Happy August. We continue to closely monitor Hurricane Isaias, as it churns through the Bahamas Saturday and aims for the Florida coast on Sunday. If you're sick of hearing about this hard-to-pronounce storm, there's unfortunately a lot more ees-ah-EE-ahs to come.

The forecast is slowly becoming clearer. And it's still potentially ominous. At this point, the storm appears to have little to no opportunity for a complete "escape route" from the U.S. East Coast. In other words, it is now highly likely that New Jersey faces at least some rain, wind, surf, and/or surge impacts from Isaias within a few days.

But the details of Isaias's approach are still tricky. As of this writing (9 a.m. Saturday), we are still about 60 hours away from first raindrops and 72 to 84 hours away from the biggest impacts. That leaves plenty of time for the track to wiggle and for any of the zillions of pieces in this meteorological puzzle to change.

Where is Isaias Now?

As of 8 a.m. Saturday, Isaias was officially centered 50 miles south of Nassau, Bahamas or about 1,020 miles south-southwest of Cape May, N.J. It strengthened overnight, now packing maximum sustained winds of 85 mph. (Still a category 1 hurricane.)

Hurricane Isaias update as of 8 a.m. Saturday. (NOAA / NHC)

Isaias's outermost clouds have now reached southeastern Florida, in the Miami area, where a Hurricane Warning is in effect. It is a compact storm, with 75 mph hurricane force winds only extending 30 miles from the center. (39 mph tropical storm force winds have a radius of 150 nautical miles on the northeast side of the hurricane.)

Infrared satellite image of Hurricane Isaias as of Saturday morning. (Tropical Tidbits)

What We Know

1.) ThetimingThe National Hurricane Center's Isaias rainfall forecast paints an area of 2-4+ inches of rain over New Jersey. (NOAA / NHC)

—Wind... Probably the biggest question mark here, as this forecast involves balancing the strength, track, and orientation of the storm. It's possible that wind is not a huge factor, especially if the storm takes a more inland path. But I'm thinking gusts in the 30+ mph (inland) to 50+ mph (coast) range are a reasonable expectation. If the eye wall brushes past the Jersey Shore, those estimates would be too low.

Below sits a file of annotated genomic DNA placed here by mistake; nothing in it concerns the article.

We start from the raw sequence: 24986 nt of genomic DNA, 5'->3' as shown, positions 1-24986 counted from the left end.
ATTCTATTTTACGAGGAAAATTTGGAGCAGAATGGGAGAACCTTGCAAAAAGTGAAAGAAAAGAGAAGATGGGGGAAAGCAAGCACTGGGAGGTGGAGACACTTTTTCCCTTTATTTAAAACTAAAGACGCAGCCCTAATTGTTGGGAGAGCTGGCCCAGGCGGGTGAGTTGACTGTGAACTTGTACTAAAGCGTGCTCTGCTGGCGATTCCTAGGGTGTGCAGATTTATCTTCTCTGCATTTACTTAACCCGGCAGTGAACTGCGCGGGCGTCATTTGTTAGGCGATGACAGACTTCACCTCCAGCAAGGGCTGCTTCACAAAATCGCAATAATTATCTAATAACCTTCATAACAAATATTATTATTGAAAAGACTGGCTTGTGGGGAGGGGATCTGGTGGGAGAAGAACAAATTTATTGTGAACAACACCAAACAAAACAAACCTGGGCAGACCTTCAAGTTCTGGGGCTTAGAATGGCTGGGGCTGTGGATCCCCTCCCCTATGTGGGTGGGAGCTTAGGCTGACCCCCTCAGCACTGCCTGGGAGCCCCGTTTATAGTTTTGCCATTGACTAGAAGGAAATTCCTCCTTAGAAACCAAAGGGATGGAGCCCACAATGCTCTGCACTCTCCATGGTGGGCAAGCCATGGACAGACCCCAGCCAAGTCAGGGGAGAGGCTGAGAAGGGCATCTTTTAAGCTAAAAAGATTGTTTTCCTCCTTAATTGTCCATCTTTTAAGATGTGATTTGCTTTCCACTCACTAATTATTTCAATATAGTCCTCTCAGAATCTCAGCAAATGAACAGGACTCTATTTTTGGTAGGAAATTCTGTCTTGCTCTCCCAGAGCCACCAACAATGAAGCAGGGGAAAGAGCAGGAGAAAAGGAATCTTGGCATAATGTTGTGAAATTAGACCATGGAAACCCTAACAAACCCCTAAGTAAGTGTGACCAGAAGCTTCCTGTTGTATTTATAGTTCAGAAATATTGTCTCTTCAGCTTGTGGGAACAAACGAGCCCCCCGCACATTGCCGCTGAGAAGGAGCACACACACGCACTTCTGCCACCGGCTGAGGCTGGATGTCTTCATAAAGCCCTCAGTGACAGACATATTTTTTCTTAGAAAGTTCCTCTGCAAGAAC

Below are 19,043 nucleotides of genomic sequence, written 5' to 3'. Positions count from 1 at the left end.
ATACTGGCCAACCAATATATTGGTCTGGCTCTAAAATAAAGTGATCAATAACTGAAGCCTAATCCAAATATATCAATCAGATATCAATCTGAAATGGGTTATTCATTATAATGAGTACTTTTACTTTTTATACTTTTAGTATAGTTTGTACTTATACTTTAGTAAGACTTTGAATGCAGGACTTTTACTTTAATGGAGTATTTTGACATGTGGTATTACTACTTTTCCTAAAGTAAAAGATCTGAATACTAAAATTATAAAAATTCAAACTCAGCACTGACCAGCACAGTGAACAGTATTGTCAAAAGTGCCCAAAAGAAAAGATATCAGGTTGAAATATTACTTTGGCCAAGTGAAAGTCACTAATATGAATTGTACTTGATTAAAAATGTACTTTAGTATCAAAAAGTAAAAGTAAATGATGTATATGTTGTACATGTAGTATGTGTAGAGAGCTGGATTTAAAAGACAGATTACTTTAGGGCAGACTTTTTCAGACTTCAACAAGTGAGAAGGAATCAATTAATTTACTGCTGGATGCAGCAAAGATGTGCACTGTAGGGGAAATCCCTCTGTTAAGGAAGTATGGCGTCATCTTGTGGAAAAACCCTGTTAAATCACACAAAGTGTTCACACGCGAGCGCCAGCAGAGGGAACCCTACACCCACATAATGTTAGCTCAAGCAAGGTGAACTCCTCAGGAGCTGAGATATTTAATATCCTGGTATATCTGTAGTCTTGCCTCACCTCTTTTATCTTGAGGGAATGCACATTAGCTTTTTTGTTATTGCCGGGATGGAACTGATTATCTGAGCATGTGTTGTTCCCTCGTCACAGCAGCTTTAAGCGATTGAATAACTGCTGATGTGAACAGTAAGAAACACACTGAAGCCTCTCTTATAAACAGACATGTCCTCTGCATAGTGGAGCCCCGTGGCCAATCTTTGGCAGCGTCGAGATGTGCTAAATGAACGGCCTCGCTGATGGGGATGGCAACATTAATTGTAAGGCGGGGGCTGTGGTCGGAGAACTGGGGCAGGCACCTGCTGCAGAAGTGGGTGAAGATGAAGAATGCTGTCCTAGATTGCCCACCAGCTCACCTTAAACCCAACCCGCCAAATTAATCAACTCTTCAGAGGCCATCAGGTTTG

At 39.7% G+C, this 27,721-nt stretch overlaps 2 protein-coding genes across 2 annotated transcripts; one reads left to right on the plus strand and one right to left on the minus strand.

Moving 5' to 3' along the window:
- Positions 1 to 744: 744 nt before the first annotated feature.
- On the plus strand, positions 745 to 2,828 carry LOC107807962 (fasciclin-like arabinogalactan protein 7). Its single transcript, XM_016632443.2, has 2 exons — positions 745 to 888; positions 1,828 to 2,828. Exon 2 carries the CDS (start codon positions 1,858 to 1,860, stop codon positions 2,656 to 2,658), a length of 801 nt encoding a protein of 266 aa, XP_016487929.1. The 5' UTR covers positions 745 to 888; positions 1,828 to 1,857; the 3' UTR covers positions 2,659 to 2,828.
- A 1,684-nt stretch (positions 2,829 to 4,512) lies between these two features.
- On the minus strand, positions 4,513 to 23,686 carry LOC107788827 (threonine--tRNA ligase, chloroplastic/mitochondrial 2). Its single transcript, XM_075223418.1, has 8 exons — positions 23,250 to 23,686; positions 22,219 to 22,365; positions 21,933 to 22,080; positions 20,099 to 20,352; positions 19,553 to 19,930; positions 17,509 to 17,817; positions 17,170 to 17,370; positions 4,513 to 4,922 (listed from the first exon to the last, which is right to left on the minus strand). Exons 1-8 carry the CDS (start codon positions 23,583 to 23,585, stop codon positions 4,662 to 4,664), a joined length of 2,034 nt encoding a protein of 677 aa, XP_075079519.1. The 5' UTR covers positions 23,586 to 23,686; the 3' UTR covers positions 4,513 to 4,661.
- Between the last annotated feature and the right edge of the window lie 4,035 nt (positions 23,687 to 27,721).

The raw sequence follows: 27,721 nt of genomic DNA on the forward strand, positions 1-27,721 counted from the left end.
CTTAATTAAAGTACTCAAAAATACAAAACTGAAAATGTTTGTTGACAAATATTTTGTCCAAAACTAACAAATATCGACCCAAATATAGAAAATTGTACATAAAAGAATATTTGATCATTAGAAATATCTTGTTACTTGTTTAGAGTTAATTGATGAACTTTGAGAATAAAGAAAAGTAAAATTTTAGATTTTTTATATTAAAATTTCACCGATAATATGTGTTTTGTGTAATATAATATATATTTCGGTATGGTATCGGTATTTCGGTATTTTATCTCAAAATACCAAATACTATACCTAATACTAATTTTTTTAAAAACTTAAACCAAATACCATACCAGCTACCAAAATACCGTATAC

As Isaias's storm track has wiggled farther west, New Jersey is more likely to experience tropical storm force winds on Tuesday. (NOAA / NHC)

—Surge... Since the storm timeline has shifted later, we still don't have reliable model guidance on the degree of potential storm surge and coastal flooding. My back-of-the-envelope estimate puts most likely surge in the 1 to 2 foot range on Tuesday, which is enough to cause minor to moderate flooding of tidal waterways. A more inland track would mitigate the flooding threat considerably.

—Surf... Yikes. I've seen max wave height forecasts ranging from 8 to 16 feet just off the Jersey Shore. A violent surfmaker could contribute to coastal flooding (especially on barrier islands), and also cause significant beach erosion. Remember, the elevated rip current risk and angry ocean has already begun.

What's Next?

I still don't think you need to necessarily do anything to prepare for the storm at this point. Maybe formulate a plan if the worst case scenario comes to fruition, especially if you live near the coast. If a tropical storm watch is issued — probably Sunday morning — that's when it's time to secure your property, check your supplies, and make adjustments to your Tuesday routine to remain safe and sound.

Unless something changes dramatically, my next weather blog will be published sometime Sunday morning.

Until then, enjoy this spectacular summer Saturday.

Dan Zarrow is Chief Meteorologist for Townsquare Media New Jersey. Follow him on Facebook or Twitter for the latest forecast and realtime weather updates.